This Chinese Longevity Noodles recipe for Chinese New Year is spiced with delicious Asian flavors and is filled with chicken and healthy greens. It's a hearty comfort food meal.
A lot of people have food for their Super Bowl parties on their minds.
Disclosure: I do not fancy myself an expert of any sort on Chinese New Year -- below is basic information about it I've learned through my interest in the food.
What is Chinese New Year?
- Chinese New Year, also referred to as the Lunar New Year, is a Chinese festival that marks the beginning of the new year.
- It starts on the second new moon after the winter solstice and ends on the full moon fifteen days later.
- The celebration typically revolves around spending time with family and friends, special meals, fireworks, and gift giving.
What do People Eat for Chinese New Year?
Here are seven foods considered to be lucky to eat during Chinese New Year.
- fish - for an increase in prosperity
- dumplings - for wealth
- spring rolls - for wealth
- sweet rice balls - for family bonding
- good fortune fruits - these include grapes, lychee, plums, jujube (a type of date) and Kumquats, and are for fullness and wealth
- rice cakes - for a higher salary and career status
- longevity noodles - for happiness and longevity
You can find out more about Chinese food symbolism here.
What are Longevity Noodles?
- Chinese Longevity Noodles, or long noodles, are eaten all over China.
- These noodles are never cut or broken by the cook, and if they can be eaten without biting through the strands, it’s considered even more auspicious.
- Longevity Noodles are a type of Yi Mein, which is a Cantonese egg noodle made with wheat flour and soda water, which makes them a bit chewier.
- Longevity noodles are usually stir fried.
My friends at Melissa's Produce sent me a package of their fresh Chinese noodles hiding among bundles of gorgeous greens.
What's in this Chinese Longevity Noodle Recipe
- Chinese noodles
- grapeseed oil
- Gai Lan
- chili paste
- soy sauce or black vinegar
How about that unexpected magical secret ingredient in these Chinese Longevity Noodles?
The butter. (GASP!)
- You can also use dry Longevity Noodles for this recipe, as you'll see in the below directions. Simply follow the cooking instructions on the package.
- Spinach is a great alternative for the Gai Lan if you can't get it.
- If you want to keep it lighter, you don't have to add the butter. You can use a touch more grapeseed oil instead, or a little of each. I must tell you though, the butter creates a really beautiful luscious texture.
This dish is a comfort food like no other -- it's incredibly flavorful, the noodles are so soft, and it's as hearty as can be.
This Chinese Longevity Noodles recipe is totally unforgettable. And that's a promise!
Here are a few more Chinese New Year Menu Ideas . . .
This is not a sponsored post -- Melissa's sent me the noodles and greens for recipe testing, and as always, all opinions are my own.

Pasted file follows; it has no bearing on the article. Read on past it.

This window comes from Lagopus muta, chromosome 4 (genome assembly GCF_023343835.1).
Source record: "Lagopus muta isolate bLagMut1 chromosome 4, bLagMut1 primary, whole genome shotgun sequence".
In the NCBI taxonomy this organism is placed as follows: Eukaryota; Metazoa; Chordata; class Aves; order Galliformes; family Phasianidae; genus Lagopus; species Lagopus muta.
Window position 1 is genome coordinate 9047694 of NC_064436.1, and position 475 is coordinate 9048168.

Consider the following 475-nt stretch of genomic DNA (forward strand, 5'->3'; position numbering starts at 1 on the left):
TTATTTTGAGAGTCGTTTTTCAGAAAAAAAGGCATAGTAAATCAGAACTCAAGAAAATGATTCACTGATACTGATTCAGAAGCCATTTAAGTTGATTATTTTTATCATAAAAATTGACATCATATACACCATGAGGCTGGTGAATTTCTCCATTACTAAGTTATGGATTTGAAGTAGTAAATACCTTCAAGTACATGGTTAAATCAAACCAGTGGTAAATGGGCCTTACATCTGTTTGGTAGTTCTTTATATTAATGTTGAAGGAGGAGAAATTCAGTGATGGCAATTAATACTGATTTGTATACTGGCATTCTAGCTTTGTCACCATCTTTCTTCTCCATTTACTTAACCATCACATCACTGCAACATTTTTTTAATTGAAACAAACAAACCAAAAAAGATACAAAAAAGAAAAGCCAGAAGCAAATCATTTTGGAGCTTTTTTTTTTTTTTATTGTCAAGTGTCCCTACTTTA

Chinese Longevity Noodles Recipe
- 1 (1-pound) bag fresh or dry Chinese noodles (see notes)
- grapeseed oil for the pan and to toss with noodles
- 1¼ cup yellow onion, thinly sliced
- 1½ tablespoons ginger pulp
- 1½ tablespoon garlic, minced
- 5 cups Kool or Napa Cabbage, washed and dried, thinly sliced
- 5 cups Gai Lan washed and dried, thinly sliced
- ¾ pound boneless chicken breasts or thighs, cut into bite-sized thin strips
- 3 tablespoons unsalted butter
- 1 tablespoon plus 1 teaspoon chili paste
- 1 teaspoon Chinese black vinegar or soy sauce
- salt and freshly ground black pepper
- Bring a large pot of water to a boil and add the fresh Chinese noodles. Immediately stir with a fork to be sure they don't stick together. Let them cook just until they're tender, about 3 minutes. Drain, add them back to the pot, and toss them with grapeseed oil. Set aside.
- Coat the bottom of a large sauté pan with grapeseed oil and place it over medium heat. Add the onions, garlic and ginger. Cook, stirring periodically, until the onions are soft, about 7 minutes.
- Add the Gai Lan and cabbage and stir. Cook until all of the greens are wilted, about 5 minutes.
- Then use a spatula to gently push all of the ingredients to one side of the pan. Keeping the heat at medium, add a bit more oil to the empty side of the pan and add the chicken. Season it with salt and pepper and then move it around from time to time until it's cooked through, about 7 minutes.
- Mix everything together and again, move it to the side of the pan. Melt the butter in the empty side, and add the chili paste and vinegar to it. Stir until it's blended and then gently incorporate it into the rest of the ingredients.
- In a very large serving dish and toss the cooked noodles with the contents of the sauté pan. Serve!